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Here's an excerpt from the novel "Moby Dick". Emphasis mine.

"‘Look at that chap now,’ philosophically drawled Stubb, who, with his unlighted short pipe, mechanically retained between his teeth, at a short distance, followed after—‘He ’s got fits, that Flask has. Fits? yes, give him fits—that ’s the very word—pitch fits into ’em. Merrily, merrily, hearts-alive. Pudding for supper, you know;—merry’s the word. Pull, babes—pull, sucklings—pull, all. But what the devil are you hurrying about? Softly, softly, and steadily, my men. Only pull, and keep pulling; nothing more. Crack all your backbones, and bite your knives in two—that ’s all. Take it easy—why don’t ye take it easy, I say, and burst all your livers and lungs!’"

The sentence that begins by "Pudding for supper, you know;—merry’s the word" sounds ambiguous to me. While the setting is an ocean, it seems that "pudding" was not something available to sailors.

Does "Pudding for supper" have any metaphorical meaning in the mentioned paragraph?

  • I can't find it, but I think it is an idiom for "happy". After all, who wouldn't be happy with pudding for supper? – laureapresa Apr 16 '16 at 10:36
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    It should be noted that the bulk of what he says is basically nonsense. – Hot Licks Apr 16 '16 at 12:23
  • @ Hot Licks-What did this sentence mean finally?"Pudding for supper, you know;—merry’s the word" – Mani Apr 16 '16 at 16:20
  • Like I said, it's basically nonsense. – Hot Licks Apr 16 '16 at 16:50
  • Don't forget that pudding has many different meanings in different traditions. – Chris H Apr 16 '16 at 17:36
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Happiness ahead...You will be rich - you will be able to afford pudding for supper [ashore] with your share of the cargo. Now row.

There is also a reference to copulation [another enticing reward!] at have hot pudding for supper I have not read enough Melville to know the extent of sexual imagery in his writing.

Several paragraph earlier there is a lengthy example of Stubb's exhortation to his crew followed by a narrative description of his method.

"...Pull, pull, my fine hearts-alive; pull, my children; pull, my little ones," drawingly and soothingly sighed Stubb to his crew, some of whom still showed signs of uneasiness. "Why don't you break your backbones, my boys? What is it you stare at? Those chaps in yonder boat? Tut! They are only five more hands come to help us - never mind from where - the more the merrier. Pull, then, do pull; never mind the brimstone - devils are good fellows enough. So, so; there you are now; that's the stroke for a thousand pounds; that's the stroke to sweep the stakes! Hurrah for the gold cup of sperm oil, my heroes! Three cheers, men - all hearts alive! Easy, easy; don't be in a hurry - don't be in a hurry. Why don't you snap your oars, you rascals? Bite something, you dogs! So, so, so, then; - softly, softly! That's it - that's it! long and strong. Give way there, give way! The devil fetch ye, ye ragamuffin rapscallions; ye are all asleep. Stop snoring, ye sleepers, and pull. Pull, will ye? pull, can't ye? pull, won't ye? Why in the name of gudgeons and ginger-cakes don't ye pull? - pull and break something! pull, and start your eyes out! Here! whipping out the sharp knife from his girdle; every mother's son of ye draw his knife, and pull with the blade between his teeth. That's it - that's it. Now ye do something; that looks like it, my steel-bits. Start her - start her, my silver-spoons! Start her, marling-spikes!"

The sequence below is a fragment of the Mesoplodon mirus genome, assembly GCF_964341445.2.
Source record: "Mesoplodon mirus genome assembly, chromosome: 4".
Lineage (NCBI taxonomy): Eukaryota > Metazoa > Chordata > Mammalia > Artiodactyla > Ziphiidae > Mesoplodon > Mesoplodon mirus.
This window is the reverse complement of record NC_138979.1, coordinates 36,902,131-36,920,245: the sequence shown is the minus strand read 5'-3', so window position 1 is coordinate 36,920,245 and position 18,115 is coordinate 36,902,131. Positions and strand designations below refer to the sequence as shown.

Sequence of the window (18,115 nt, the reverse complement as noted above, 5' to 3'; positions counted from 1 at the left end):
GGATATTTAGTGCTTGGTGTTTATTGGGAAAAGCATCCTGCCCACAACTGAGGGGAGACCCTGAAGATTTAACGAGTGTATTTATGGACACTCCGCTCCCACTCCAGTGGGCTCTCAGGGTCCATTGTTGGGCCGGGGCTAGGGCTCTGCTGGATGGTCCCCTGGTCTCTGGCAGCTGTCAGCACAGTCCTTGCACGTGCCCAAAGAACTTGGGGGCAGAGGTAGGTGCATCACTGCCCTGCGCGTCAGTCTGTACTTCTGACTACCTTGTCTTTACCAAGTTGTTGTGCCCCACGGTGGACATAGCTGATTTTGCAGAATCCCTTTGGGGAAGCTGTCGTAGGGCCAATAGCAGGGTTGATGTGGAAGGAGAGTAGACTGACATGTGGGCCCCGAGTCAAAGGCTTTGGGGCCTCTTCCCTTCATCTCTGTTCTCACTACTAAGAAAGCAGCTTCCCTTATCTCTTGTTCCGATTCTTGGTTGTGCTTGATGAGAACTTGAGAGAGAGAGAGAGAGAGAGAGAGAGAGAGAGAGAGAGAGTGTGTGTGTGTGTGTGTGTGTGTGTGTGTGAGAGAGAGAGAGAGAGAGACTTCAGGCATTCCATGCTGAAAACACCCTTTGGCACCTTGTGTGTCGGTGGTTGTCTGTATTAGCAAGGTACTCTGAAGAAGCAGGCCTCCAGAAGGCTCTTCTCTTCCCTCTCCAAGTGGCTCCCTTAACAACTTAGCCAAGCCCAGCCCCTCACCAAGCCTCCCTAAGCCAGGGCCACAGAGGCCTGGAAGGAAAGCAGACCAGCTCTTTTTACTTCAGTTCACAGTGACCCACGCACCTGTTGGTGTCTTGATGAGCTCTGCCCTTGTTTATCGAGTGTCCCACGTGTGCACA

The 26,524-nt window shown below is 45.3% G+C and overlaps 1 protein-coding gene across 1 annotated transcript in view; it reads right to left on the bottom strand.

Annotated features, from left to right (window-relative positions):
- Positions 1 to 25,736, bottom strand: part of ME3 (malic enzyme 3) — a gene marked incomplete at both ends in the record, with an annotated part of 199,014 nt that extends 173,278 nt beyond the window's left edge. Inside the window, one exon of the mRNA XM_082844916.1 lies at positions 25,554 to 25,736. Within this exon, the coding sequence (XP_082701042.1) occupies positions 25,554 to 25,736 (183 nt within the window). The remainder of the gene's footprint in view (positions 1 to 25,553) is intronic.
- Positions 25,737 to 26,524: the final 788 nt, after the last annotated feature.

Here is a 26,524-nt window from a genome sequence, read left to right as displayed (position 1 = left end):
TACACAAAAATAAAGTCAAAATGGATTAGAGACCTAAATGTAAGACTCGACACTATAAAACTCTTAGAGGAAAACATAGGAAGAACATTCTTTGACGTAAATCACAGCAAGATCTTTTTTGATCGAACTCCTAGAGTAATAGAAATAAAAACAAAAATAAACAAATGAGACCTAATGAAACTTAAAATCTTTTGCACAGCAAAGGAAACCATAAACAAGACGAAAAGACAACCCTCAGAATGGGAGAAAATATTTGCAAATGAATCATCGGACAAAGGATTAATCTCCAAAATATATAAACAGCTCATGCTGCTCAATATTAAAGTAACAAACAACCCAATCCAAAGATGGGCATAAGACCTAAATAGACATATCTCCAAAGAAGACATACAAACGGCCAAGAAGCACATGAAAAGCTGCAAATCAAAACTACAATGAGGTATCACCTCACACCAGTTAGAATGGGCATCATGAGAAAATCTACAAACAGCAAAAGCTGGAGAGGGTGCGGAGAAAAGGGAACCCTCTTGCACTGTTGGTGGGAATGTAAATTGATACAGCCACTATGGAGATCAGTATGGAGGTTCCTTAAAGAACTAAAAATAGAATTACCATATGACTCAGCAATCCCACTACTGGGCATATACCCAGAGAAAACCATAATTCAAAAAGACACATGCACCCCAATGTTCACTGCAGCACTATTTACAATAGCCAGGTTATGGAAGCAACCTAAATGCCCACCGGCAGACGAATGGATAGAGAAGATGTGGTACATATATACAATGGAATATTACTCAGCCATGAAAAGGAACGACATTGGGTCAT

Stubb's exordium to his crew is given here at large, because he had rather a peculiar way of talking to them in general, and especially in inculcating the religion of rowing. [...] He would say the most terrific things to his crew, in a tone so strangely compounded of fun and fury, and the fury seemed so calculated merely as a spice to the fun, [...] Then again, Stubb was one of those odd sort of humorists, whose jollity is sometimes so curiously ambiguous, as to put all inferiors on their guard in the matter of obeying them. ..."

A little later in the chase Starbuck reminds Stubb that despite the unease surrounding Ahab's crew they have a job to do.

"There's hogsheads of sperm ahead, Mr. Stubb, and that's what ye came for. (Pull, my boys!) Sperm, sperm's the play! This at least is duty; duty and profit hand in hand!"

Your quoted passage broadly parallels Stubb's earlier one staring at "Merrily..."

  • What did this sentence mean finally?"Pudding for supper, you know;—merry’s the word" – Mani Apr 16 '16 at 16:20
  • The first sentence of my answer paraphrases your highlighted sentence. The second adds another possibility for the uses/enjoyment of those riches. – Icy Apr 16 '16 at 16:28
  • In support of your suggestion that Stubb may be alluding to an extant slang meaning of pudding for supper as copulation, see Slang and Its Analogues (1893): HOT-PUDDING TO HAVE A HOT-PUDDING FOR SUPPER, verb phr. (_venery). — To copulate. Of women only. {PUDDING (Durfey) = the penis}. The "Durfey" citation refers to Thomas d'Urfey (1653–1723). Moby-Dick was written much later, in 1851. – Sven Yargs Apr 16 '16 at 21:24
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One meaning could be that sailors would take pudding for supper at any time, but as explained later But what the devil are you hurrying about? [...] Only pull, and keep pulling; nothing more. it is not something that could be achieved due to their mere condition.

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